National News

Should we drink diet soda or not? The latest study doesn't really clear things up.

Diet Soda May Alter Our Gut Microbes And The Risk Of Diabetes

The debate over whether diet sodas are good, bad or just OK for us never seems to end.

Some research suggests zero-calorie drinks can help people cut calories and fend off weight gain.

This skull, from the Swedish archaeological site called Motala, is thought to have come from a hunter-gatherer who died there about 8,000 years ago.

Europe's Family Tree Gets A New Branch

For those who eagerly trace their genetic lineage or subscribe online to find their earliest ancestors, there's a new group to consider adding to the furthest reaches of your list. A previously unrecognized population of ancient north Eurasians may be a major third braid in the genetic twist that gave rise to most modern Europeans and their kin.

Syrian rebel fighters in the northern city of Aleppo in August. The Obama administration has been vetting rebel groups and decided that more than a dozen are moderate enough to arm.

After A Long Wait, Syrian Rebels Hope The Weapons Will Now Flow

President Obama has long been reluctant to provide substantial aid to Syria's so-called moderate rebels, often dismissed as weak and disorganized. But the rapid rise of the group that calls itself the Islamic State has changed many calculations.

The CIA has been running a small-scale covert weapons program since early this year, according to rebels who have been trained and are now receiving arms shipments. The modest program has strengthened moderate battalions, according to Western and regional analysts, even as rebel commanders complain about the meager arms flow.

These supporters of Scottish independence are saying yes, and separatist groups in other parts of the world hope it will give them a boost as they seek to break away.

From Quebec To Kashmir, Separatists Watch Scotland Vote

Scotland's referendum on independence Thursday could resonate far beyond the borders of the United Kingdom. There are many places with separatist movements, like the militias in eastern Ukraine who have been battling the Ukrainian government this year.

Here's a look at some of the other places with separatists who want to break away from their current rulers, from Canada to Spain to Belgium to India.

Quebec

If a child feels like the odd person out, it could mean more problems in the teenage years, psychologists say.

Kids' Perception Of Parents' Favoritism Counts More Than Reality

We all know which kid Mom and Dad liked best, and odds are you're thinking it's not you.

But does that really make a difference? It can, researchers say, but not always the way you might think.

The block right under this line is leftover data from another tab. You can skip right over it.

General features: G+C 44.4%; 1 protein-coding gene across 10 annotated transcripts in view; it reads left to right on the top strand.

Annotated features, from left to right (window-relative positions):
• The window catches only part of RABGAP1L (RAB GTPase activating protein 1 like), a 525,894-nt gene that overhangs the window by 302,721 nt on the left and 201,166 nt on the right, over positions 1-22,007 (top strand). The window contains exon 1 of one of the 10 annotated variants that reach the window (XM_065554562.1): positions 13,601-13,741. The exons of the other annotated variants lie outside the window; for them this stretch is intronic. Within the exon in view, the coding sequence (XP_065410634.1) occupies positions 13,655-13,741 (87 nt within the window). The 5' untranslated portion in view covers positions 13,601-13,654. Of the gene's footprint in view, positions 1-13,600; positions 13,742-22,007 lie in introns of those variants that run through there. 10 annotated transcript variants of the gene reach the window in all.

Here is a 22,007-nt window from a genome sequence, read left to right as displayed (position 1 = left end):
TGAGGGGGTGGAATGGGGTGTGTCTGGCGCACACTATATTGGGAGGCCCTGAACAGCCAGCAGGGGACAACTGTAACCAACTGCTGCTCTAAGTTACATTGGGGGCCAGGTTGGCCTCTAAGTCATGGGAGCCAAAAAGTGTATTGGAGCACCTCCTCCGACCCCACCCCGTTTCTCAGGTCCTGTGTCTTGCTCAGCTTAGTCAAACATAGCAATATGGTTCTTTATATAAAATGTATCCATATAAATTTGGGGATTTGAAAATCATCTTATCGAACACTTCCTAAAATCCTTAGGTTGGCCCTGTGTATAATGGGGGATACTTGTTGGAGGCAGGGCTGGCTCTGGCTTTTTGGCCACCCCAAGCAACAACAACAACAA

Less-favored children are more likely to be using drugs, alcohol and cigarettes as teenagers, according to researchers at Brigham Young University in Provo, Utah.

But what matters is not how the parents actually treat the children, but how the kids perceive it.

Nuala O'Connor, president and CEO of the Center for Democracy and Technology, testifies on net neutrality issues before the Senate Judiciary Committee on Wednesday.

3.7 Million Comments Later, Here's Where Net Neutrality Stands

Now, we wait.

The window for the public to weigh in on how federal rule-makers should treat Internet traffic is closed, after a record 3.7 million comments arrived at the FCC. The Sunlight Foundation analyzed the first 800,000 and found that fewer than 1 percent were opposed to net neutrality enforcement.

Iranian Foreign Minister Mohammad Javad Zarif speaks during a recent news conference in Rome. Zarif told NPR that the U.S. has been hesitant and contradictory in its approach to dealing with the self-declared Islamic State.

Iran's Foreign Minister: U.S. 'Not Serious' About Defeating Islamic State

Iran's foreign minister says the U.S. has been hesitant and contradictory in its approach to combating extremist groups in Iraq and Syria and that President Obama needs a reality check on the subject of defeating the Islamic State insurgency.

Mohammad Javad Zarif, speaking with Morning Edition host Steve Inskeep in an interview to air on NPR, said the United States is "not serious" about defeating the Sunni extremists.

Direct Relief has been shipping medical supplies to West Africa.

Who's Giving What: Nonprofits Step Up Anti-Ebola Efforts

"Charities and individual philanthropies have given generously and they can make a big difference," President Obama emphasized yesterday during his announcement of U.S. plans for addressing Ebola.

President Obama speaks at U.S. Central Command, at MacDill Air Force Base in Tampa, Fla., on Wednesday.

Obama Rules Out Another Ground War In Iraq

President Obama reiterated that he will not commit U.S. troops to fight another ground war in Iraq, adding that U.S. airstrikes, combined with expertise, would be more effective in defeating the group that calls itself the Islamic State.

"As your commander in chief, I will not commit you and the rest of our armed forces to fighting another ground war in Iraq," Obama said at MacDill Air Force Base in Florida.

This human-scale lab rat cage is  parked near a skate park in Denver, Colo., to make a point about the lack of science on marijuana.

Colorado Tries Hard To Convince Teens That Pot Is Bad For You

Colorado's new campaign to deter teen marijuana use tries to make the case that weed is bad for your brain.

One TV ad shows a group of teens lighting up inside a dark car as moody music plays in the background. The commercial cites a Duke University study that found a link between regular marijuana use and a lower IQ.

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